Lost in the chorus of deserved praise for the Treo 600 is the growing volume of praise being lauded upon the Motorola MPX200 Windows smartphone. With so much attention being paid to development in the market for high-end smartphones, are there lessons to be gleaned from the warm reception that this phone has received.
For the most part, we have seen high-end smartphones look for the same combination of features to drive success:
-Form factor more similar to a PDA than a phone
-Price in excess of $300
The Motorola MPX200 is a stark departure from this formula on all counts as it does not feature a QWERTY keyboard, looks much more like a phone than a PDA, and has a price tag below $300. In the interest of being accurate, it is not fair to say that the MPX200 is the only clamshell form-factor smart phone (the Samsung SPH-i500 was designed with a similar fom-factor but at a higher price point).
The chorus of cheers from MPX200 users raises some interesting issues. To date, much of the smartphone or converged devices market has focused on getting primarily data-first consumers to abandon their mobile phones and adopt do-it-all devices that resemble PDAs in terms of price point, form-factor, and functionality.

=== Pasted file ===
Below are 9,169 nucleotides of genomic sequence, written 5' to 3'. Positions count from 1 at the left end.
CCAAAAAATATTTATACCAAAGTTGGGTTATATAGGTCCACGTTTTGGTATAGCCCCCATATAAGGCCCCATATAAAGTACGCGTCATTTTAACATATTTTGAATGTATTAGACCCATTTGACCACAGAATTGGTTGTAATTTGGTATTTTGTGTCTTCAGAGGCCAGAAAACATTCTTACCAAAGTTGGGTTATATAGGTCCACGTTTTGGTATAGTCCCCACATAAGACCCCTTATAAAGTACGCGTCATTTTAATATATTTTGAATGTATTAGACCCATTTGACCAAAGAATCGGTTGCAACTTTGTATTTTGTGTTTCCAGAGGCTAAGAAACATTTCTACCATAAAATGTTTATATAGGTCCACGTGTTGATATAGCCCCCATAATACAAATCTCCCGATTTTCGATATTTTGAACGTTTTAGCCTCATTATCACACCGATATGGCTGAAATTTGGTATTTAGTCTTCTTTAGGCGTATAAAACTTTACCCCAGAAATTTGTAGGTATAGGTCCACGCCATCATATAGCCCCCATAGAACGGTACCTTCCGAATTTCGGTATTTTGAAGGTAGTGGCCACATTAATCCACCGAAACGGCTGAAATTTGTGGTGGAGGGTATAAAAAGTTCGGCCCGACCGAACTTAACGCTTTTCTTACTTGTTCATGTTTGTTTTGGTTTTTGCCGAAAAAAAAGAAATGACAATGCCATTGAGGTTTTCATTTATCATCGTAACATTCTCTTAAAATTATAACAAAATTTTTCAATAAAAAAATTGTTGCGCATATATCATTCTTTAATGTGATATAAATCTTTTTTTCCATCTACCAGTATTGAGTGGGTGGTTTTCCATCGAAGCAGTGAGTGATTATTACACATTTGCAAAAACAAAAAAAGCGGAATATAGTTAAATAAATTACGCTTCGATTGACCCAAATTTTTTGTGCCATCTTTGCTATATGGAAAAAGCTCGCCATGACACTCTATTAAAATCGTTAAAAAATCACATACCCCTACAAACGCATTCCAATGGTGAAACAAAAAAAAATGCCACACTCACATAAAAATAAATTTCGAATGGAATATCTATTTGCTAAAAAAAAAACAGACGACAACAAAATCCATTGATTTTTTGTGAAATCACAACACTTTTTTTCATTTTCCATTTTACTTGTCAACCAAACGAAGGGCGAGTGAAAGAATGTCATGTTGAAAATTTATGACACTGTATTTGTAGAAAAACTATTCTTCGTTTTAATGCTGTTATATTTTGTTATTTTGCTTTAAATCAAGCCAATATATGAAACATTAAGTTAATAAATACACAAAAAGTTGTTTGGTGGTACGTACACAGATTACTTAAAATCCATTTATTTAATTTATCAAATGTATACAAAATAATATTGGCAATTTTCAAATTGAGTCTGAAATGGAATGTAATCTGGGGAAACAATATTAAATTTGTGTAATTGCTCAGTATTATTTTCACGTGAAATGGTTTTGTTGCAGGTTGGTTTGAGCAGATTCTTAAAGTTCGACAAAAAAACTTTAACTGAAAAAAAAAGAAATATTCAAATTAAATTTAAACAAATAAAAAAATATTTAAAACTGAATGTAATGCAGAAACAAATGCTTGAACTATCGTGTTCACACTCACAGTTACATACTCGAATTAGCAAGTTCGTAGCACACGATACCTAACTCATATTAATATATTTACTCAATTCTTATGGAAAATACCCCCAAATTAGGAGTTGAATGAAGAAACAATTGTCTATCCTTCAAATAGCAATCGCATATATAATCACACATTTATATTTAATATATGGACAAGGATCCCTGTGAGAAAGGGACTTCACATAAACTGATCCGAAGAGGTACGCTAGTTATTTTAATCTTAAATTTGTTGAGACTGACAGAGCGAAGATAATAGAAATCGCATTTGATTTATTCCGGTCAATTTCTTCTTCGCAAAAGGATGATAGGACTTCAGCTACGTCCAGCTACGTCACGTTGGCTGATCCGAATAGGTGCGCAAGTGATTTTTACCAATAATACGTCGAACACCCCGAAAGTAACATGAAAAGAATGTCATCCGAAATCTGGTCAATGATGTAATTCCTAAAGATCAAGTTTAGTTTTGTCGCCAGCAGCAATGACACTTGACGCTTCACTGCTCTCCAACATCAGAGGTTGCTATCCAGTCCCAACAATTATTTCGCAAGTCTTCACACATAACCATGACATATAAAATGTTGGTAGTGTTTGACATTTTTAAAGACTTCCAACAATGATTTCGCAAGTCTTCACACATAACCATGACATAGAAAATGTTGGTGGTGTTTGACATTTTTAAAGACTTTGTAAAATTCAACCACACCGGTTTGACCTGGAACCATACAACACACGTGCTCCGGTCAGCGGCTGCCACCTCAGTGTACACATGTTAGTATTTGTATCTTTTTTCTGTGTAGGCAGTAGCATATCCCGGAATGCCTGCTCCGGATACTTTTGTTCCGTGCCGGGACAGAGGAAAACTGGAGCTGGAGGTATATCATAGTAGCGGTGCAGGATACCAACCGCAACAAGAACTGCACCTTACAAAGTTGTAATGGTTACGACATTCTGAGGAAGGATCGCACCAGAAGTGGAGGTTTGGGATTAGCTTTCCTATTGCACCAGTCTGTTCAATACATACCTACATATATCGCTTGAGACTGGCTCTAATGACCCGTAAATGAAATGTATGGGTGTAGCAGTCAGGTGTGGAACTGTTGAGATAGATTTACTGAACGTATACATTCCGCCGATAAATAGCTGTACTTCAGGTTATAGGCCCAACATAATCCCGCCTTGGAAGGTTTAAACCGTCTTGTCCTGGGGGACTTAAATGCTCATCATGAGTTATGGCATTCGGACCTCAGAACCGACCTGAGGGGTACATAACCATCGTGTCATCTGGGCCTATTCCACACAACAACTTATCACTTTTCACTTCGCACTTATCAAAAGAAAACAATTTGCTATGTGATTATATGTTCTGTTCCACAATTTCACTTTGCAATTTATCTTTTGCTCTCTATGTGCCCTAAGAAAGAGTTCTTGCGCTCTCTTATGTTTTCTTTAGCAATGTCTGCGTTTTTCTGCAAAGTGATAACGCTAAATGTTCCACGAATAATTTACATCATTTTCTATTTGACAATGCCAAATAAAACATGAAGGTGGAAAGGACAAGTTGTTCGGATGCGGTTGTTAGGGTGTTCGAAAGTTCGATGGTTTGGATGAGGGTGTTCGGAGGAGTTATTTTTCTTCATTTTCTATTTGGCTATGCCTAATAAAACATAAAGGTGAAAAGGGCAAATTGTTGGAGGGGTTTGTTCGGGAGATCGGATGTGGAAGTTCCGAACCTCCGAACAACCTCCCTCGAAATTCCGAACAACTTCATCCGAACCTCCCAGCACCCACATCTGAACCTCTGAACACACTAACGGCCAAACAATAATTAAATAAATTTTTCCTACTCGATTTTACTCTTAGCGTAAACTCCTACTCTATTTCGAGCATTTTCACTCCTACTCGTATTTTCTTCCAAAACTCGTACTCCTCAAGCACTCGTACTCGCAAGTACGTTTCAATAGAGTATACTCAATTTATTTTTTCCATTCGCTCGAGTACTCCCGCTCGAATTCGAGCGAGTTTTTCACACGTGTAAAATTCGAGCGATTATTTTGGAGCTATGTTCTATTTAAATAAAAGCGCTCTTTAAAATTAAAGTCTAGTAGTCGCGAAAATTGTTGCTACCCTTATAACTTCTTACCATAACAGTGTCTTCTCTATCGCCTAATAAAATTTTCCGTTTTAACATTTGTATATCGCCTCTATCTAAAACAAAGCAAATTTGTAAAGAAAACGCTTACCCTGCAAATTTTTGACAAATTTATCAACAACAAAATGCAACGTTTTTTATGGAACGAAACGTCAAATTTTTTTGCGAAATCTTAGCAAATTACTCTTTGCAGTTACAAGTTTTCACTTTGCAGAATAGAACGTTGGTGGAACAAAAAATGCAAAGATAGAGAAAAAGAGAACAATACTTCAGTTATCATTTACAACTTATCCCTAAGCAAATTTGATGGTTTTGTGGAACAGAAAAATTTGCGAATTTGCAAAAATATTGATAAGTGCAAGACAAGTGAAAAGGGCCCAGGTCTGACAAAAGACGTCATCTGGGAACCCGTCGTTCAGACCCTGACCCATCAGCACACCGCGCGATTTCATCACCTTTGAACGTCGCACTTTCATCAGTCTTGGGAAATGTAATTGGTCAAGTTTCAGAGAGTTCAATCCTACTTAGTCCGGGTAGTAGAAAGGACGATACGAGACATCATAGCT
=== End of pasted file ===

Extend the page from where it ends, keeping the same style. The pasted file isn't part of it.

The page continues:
There have been very few credible attempts to market smartphones that appeal to phone-first consumers yet still satisfy the needs of data-hungry consumers. For me, a QWERTY keyboard is a must-have for any data application, but there are evidently quite a few customers for whom this need not be the case. If the phone community can crack the code and figure out the combination of price point, features, and form factor that will get traditional voice-only phone customers to consider buying smartphones, they could change the whole way that people think about the category.